University of Hyderabad Imposes Fines on Students for Pro-Palestinian March


The registrar’s office asserted that the organising group was not registered and had failed to obtain prior permission for the protest.

Team Clarion

HYDERABAD — The University of Hyderabad has courted controversy after imposing fines on six students who organised a pro-Palestinian march on the campus. The university administration has also taken the drastic step of whitewashing walls adorned with pro-Palestinian posters and artwork.

The solidarity march, organised by the students under the banner of “UH for Palestine,” aimed to express support for the Palestinian cause. However, the university registrar’s office asserted that the organising group was not registered and had failed to obtain prior permission for the protest, leading to the imposition of fines.

In a statement, the university warned of potential disciplinary action against the students involved, stating that further irregularities could jeopardise their academic careers. The move has sparked criticism from various quarters, with many questioning the administration’s handling of the situation and its impact on freedom of expression.

According to The Observer Post, tensions escalated when security personnel intervened as the students attempted to march towards the south gate of the university. Witnesses described scenes of physical restraint and the tearing down of solidarity posters, including those carried by female students. Despite these challenges, the students persisted and managed to reach the south gate.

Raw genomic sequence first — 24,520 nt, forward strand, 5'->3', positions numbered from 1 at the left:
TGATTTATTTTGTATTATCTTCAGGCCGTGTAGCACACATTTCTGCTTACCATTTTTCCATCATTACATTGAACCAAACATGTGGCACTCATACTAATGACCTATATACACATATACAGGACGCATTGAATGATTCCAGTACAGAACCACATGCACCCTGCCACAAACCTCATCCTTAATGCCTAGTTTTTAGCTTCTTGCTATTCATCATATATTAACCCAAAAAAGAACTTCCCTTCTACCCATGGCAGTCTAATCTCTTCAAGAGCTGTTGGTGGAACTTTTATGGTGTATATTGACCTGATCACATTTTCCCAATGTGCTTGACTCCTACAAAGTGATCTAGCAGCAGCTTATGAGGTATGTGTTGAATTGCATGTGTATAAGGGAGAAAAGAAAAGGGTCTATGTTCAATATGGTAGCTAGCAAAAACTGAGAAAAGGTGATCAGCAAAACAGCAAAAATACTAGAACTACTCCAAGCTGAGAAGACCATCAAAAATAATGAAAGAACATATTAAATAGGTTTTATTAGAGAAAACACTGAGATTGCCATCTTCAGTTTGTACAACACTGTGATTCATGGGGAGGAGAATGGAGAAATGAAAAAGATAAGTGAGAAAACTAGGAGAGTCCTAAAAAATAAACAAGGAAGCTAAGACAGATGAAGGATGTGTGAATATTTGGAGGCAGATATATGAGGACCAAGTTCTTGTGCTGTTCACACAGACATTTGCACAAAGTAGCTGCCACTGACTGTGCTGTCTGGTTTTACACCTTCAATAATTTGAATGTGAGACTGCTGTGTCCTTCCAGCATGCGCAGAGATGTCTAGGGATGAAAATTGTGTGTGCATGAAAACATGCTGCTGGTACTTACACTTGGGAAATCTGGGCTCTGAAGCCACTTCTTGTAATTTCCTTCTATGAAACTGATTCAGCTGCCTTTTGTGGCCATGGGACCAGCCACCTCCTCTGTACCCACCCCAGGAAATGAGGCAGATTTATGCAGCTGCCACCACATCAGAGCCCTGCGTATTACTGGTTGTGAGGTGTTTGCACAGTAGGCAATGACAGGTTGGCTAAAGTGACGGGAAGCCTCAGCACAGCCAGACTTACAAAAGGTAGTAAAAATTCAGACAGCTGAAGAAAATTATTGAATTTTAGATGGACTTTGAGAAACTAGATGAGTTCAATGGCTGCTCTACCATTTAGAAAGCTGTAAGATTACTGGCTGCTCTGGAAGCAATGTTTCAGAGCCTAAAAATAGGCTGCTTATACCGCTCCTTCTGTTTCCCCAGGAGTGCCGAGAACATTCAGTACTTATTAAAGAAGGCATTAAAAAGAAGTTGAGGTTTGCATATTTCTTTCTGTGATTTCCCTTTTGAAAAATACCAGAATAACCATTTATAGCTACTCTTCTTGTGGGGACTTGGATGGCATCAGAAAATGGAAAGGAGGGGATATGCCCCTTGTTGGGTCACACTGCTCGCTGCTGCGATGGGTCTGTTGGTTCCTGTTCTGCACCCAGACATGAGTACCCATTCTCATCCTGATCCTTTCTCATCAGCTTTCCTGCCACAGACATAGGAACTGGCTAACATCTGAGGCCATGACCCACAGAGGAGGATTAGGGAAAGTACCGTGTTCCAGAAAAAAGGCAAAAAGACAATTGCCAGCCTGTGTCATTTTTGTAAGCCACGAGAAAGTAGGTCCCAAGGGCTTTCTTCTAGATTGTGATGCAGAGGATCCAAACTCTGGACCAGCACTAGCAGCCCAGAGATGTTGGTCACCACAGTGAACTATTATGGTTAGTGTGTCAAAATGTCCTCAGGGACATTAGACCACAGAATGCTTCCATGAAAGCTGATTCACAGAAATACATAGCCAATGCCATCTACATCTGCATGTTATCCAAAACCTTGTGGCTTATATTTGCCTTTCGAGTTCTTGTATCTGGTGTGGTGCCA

In the aftermath of the incident, the university administration and security office proceeded to whitewash pro-Palestinian paintings adorning the walls of the campus, further fuelling debate over the limits of academic freedom and the rights of students to engage in political activism.

Following a thorough investigation, the university fined each of the six students involved in organising the march Rs1,000. The penalties imposed have drawn criticism from student groups and activists, who argue that they stifle dissent and undermine the principles of democracy and free speech.

The controversy surrounding the pro-Palestinian march at the university underscores broader issues of censorship and repression on university campuses. As debates over academic freedom and student rights continue to intensify, the actions of the administration are likely to face further scrutiny and debate in the days ahead.

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